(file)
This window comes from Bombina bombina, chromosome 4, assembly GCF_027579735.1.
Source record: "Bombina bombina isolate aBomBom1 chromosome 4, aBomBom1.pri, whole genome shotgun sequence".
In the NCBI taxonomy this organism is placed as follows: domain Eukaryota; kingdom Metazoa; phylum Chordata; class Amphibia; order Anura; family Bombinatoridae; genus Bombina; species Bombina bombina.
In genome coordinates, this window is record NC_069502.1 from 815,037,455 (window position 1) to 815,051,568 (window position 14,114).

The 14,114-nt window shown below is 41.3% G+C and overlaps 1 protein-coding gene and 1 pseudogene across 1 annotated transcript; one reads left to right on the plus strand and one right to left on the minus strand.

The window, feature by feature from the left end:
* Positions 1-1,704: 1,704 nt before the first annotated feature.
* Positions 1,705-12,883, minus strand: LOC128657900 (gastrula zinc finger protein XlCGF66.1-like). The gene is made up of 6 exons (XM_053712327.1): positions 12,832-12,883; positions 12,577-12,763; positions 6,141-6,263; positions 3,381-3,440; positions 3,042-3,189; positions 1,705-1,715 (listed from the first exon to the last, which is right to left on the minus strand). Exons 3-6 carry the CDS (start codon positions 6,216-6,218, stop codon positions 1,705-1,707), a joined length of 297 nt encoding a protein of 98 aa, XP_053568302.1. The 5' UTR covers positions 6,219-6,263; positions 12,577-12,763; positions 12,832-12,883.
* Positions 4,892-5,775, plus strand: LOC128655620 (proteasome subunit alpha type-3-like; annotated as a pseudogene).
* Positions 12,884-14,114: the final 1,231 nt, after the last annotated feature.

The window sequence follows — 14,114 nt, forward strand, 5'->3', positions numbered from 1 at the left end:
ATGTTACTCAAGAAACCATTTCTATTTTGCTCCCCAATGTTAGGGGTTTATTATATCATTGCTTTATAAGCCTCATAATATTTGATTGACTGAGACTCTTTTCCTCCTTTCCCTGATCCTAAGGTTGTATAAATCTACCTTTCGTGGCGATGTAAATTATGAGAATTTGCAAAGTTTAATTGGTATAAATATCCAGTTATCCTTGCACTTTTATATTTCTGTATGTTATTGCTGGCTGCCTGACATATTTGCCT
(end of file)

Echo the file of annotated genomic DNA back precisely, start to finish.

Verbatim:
This window comes from Bombina bombina, chromosome 4, assembly GCF_027579735.1.
Source record: "Bombina bombina isolate aBomBom1 chromosome 4, aBomBom1.pri, whole genome shotgun sequence".
In the NCBI taxonomy this organism is placed as follows: domain Eukaryota; kingdom Metazoa; phylum Chordata; class Amphibia; order Anura; family Bombinatoridae; genus Bombina; species Bombina bombina.
In genome coordinates, this window is record NC_069502.1 from 815,037,455 (window position 1) to 815,051,568 (window position 14,114).

The 14,114-nt window shown below is 41.3% G+C and overlaps 1 protein-coding gene and 1 pseudogene across 1 annotated transcript; one reads left to right on the plus strand and one right to left on the minus strand.

The window, feature by feature from the left end:
* Positions 1-1,704: 1,704 nt before the first annotated feature.
* Positions 1,705-12,883, minus strand: LOC128657900 (gastrula zinc finger protein XlCGF66.1-like). The gene is made up of 6 exons (XM_053712327.1): positions 12,832-12,883; positions 12,577-12,763; positions 6,141-6,263; positions 3,381-3,440; positions 3,042-3,189; positions 1,705-1,715 (listed from the first exon to the last, which is right to left on the minus strand). Exons 3-6 carry the CDS (start codon positions 6,216-6,218, stop codon positions 1,705-1,707), a joined length of 297 nt encoding a protein of 98 aa, XP_053568302.1. The 5' UTR covers positions 6,219-6,263; positions 12,577-12,763; positions 12,832-12,883.
* Positions 4,892-5,775, plus strand: LOC128655620 (proteasome subunit alpha type-3-like; annotated as a pseudogene).
* Positions 12,884-14,114: the final 1,231 nt, after the last annotated feature.

The window sequence follows — 14,114 nt, forward strand, 5'->3', positions numbered from 1 at the left end:
ATGTTACTCAAGAAACCATTTCTATTTTGCTCCCCAATGTTAGGGGTTTATTATATCATTGCTTTATAAGCCTCATAATATTTGATTGACTGAGACTCTTTTCCTCCTTTCCCTGATCCTAAGGTTGTATAAATCTACCTTTCGTGGCGATGTAAATTATGAGAATTTGCAAAGTTTAATTGGTATAAATATCCAGTTATCCTTGCACTTTTATATTTCTGTATGTTATTGCTGGCTGCCTGACATATTTGCCT